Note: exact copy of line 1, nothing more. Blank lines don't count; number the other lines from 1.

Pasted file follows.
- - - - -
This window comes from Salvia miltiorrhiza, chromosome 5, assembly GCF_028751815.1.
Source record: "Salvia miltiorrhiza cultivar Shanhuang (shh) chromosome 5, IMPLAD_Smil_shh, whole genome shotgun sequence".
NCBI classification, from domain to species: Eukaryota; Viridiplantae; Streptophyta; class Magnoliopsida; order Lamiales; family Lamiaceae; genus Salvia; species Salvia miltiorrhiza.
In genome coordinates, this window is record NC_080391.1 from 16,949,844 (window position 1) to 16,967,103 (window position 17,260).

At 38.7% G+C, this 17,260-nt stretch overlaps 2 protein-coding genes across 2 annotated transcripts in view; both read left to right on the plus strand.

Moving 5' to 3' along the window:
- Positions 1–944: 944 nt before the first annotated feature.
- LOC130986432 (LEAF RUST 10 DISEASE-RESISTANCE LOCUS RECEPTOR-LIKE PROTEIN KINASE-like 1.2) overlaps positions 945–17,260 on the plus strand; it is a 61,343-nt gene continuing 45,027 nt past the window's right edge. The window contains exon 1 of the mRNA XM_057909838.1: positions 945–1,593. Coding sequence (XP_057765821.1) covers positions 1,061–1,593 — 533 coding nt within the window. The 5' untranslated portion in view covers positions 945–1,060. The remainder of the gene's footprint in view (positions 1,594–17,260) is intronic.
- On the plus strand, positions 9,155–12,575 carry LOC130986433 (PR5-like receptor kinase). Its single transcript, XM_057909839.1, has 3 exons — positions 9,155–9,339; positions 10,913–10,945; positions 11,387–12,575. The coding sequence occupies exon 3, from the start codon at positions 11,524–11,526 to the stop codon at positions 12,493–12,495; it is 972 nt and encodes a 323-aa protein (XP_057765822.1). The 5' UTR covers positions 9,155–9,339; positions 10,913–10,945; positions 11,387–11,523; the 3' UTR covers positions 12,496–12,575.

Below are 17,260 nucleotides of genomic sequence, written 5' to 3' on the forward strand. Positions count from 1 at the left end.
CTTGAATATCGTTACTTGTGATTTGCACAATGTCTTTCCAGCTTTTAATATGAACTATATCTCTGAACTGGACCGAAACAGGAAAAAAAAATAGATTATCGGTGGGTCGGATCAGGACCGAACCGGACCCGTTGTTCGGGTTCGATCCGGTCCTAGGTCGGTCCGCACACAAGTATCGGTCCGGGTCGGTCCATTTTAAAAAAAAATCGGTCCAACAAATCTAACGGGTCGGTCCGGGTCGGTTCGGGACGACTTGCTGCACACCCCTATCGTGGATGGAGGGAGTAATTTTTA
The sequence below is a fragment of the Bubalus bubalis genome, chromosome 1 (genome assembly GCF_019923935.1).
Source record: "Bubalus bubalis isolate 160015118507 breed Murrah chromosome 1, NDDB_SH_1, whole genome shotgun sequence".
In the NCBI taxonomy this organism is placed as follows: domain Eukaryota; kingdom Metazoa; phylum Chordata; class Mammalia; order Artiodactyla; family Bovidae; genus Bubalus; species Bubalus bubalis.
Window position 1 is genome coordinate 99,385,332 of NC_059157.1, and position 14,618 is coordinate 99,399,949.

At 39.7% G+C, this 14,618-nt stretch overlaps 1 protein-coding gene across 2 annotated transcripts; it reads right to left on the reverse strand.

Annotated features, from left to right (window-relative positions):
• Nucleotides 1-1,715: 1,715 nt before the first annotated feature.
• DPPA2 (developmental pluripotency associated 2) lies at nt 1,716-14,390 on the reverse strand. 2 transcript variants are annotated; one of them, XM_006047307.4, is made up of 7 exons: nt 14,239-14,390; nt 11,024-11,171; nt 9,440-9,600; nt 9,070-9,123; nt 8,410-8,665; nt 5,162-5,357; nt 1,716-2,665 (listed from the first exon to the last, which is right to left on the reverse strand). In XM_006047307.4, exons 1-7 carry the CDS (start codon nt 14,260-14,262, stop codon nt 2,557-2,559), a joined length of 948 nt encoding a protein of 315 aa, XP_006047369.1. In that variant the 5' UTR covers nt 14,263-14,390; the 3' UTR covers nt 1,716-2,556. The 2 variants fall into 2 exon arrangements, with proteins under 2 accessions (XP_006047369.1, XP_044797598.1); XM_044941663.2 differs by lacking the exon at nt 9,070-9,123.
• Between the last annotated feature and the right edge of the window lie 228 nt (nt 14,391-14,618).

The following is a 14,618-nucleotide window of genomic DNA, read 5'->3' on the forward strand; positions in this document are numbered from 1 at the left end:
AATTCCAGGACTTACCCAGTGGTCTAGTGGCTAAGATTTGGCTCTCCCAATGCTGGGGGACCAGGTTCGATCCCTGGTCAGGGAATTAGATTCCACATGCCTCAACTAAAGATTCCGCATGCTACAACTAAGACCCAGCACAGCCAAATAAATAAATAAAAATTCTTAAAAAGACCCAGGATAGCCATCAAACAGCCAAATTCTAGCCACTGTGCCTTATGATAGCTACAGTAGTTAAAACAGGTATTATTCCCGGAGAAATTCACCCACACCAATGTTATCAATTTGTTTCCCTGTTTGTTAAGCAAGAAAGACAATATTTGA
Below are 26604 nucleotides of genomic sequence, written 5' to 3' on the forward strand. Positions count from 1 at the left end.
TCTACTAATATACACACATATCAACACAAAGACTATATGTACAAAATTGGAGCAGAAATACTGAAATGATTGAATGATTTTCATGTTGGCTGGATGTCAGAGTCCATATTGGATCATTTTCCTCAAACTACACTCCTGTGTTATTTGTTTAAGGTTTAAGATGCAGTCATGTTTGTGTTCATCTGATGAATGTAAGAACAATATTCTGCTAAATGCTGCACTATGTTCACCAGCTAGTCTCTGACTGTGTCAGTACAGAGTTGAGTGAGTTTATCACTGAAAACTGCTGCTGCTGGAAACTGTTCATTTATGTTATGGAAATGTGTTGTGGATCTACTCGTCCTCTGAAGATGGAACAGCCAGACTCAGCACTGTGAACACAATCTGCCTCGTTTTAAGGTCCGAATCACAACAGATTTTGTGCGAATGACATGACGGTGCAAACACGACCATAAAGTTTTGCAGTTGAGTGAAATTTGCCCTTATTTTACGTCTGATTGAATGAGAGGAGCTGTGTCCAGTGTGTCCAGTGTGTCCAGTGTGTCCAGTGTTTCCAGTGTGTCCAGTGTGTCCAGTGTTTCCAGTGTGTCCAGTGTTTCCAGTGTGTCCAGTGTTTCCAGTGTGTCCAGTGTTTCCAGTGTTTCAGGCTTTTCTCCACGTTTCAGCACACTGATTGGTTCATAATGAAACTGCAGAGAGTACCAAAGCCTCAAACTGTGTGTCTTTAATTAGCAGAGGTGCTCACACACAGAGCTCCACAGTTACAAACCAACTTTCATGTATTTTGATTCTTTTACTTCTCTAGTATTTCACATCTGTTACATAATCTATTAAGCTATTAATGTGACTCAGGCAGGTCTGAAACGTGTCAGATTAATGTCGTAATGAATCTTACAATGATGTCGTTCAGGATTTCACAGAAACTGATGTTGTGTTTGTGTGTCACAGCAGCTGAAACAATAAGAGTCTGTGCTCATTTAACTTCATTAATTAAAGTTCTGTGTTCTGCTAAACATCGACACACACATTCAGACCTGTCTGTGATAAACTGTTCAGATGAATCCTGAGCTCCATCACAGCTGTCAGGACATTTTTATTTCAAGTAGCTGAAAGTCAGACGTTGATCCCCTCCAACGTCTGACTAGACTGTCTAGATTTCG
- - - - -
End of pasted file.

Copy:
This window comes from Salvia miltiorrhiza, chromosome 5, assembly GCF_028751815.1.